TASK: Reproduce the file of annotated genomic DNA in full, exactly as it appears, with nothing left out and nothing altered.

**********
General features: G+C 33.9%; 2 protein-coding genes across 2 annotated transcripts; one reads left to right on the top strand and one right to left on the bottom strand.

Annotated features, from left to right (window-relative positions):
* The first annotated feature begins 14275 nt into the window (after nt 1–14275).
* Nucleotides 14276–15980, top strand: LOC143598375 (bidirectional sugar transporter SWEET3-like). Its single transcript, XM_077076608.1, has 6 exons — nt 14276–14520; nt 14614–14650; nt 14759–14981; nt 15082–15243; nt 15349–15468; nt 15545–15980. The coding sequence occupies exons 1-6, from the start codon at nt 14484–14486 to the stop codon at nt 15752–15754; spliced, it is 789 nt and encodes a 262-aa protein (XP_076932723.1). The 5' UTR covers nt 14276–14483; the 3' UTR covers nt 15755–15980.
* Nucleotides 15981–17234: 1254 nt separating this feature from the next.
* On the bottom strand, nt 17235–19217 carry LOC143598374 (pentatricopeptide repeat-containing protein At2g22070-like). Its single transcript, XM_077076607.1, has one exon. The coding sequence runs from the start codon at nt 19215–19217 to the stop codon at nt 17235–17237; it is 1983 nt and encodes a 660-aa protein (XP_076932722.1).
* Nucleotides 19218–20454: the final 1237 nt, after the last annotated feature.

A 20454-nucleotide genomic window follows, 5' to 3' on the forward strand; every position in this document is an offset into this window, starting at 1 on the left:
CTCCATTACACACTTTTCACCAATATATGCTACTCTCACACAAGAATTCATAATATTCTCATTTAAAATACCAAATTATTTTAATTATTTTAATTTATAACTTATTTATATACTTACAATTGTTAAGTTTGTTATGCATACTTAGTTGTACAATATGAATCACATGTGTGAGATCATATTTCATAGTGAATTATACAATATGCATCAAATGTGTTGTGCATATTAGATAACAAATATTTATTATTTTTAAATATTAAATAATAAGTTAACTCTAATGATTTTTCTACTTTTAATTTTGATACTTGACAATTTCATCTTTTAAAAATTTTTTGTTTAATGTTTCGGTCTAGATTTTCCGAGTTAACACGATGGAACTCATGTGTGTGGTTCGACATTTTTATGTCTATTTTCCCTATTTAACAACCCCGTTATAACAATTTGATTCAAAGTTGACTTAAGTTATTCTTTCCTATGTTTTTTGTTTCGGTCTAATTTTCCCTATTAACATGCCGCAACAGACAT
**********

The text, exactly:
General features: G+C 33.9%; 2 protein-coding genes across 2 annotated transcripts; one reads left to right on the top strand and one right to left on the bottom strand.

Annotated features, from left to right (window-relative positions):
* The first annotated feature begins 14275 nt into the window (after nt 1–14275).
* Nucleotides 14276–15980, top strand: LOC143598375 (bidirectional sugar transporter SWEET3-like). Its single transcript, XM_077076608.1, has 6 exons — nt 14276–14520; nt 14614–14650; nt 14759–14981; nt 15082–15243; nt 15349–15468; nt 15545–15980. The coding sequence occupies exons 1-6, from the start codon at nt 14484–14486 to the stop codon at nt 15752–15754; spliced, it is 789 nt and encodes a 262-aa protein (XP_076932723.1). The 5' UTR covers nt 14276–14483; the 3' UTR covers nt 15755–15980.
* Nucleotides 15981–17234: 1254 nt separating this feature from the next.
* On the bottom strand, nt 17235–19217 carry LOC143598374 (pentatricopeptide repeat-containing protein At2g22070-like). Its single transcript, XM_077076607.1, has one exon. The coding sequence runs from the start codon at nt 19215–19217 to the stop codon at nt 17235–17237; it is 1983 nt and encodes a 660-aa protein (XP_076932722.1).
* Nucleotides 19218–20454: the final 1237 nt, after the last annotated feature.

A 20454-nucleotide genomic window follows, 5' to 3' on the forward strand; every position in this document is an offset into this window, starting at 1 on the left:
CTCCATTACACACTTTTCACCAATATATGCTACTCTCACACAAGAATTCATAATATTCTCATTTAAAATACCAAATTATTTTAATTATTTTAATTTATAACTTATTTATATACTTACAATTGTTAAGTTTGTTATGCATACTTAGTTGTACAATATGAATCACATGTGTGAGATCATATTTCATAGTGAATTATACAATATGCATCAAATGTGTTGTGCATATTAGATAACAAATATTTATTATTTTTAAATATTAAATAATAAGTTAACTCTAATGATTTTTCTACTTTTAATTTTGATACTTGACAATTTCATCTTTTAAAAATTTTTTGTTTAATGTTTCGGTCTAGATTTTCCGAGTTAACACGATGGAACTCATGTGTGTGGTTCGACATTTTTATGTCTATTTTCCCTATTTAACAACCCCGTTATAACAATTTGATTCAAAGTTGACTTAAGTTATTCTTTCCTATGTTTTTTGTTTCGGTCTAATTTTCCCTATTAACATGCCGCAACAGACAT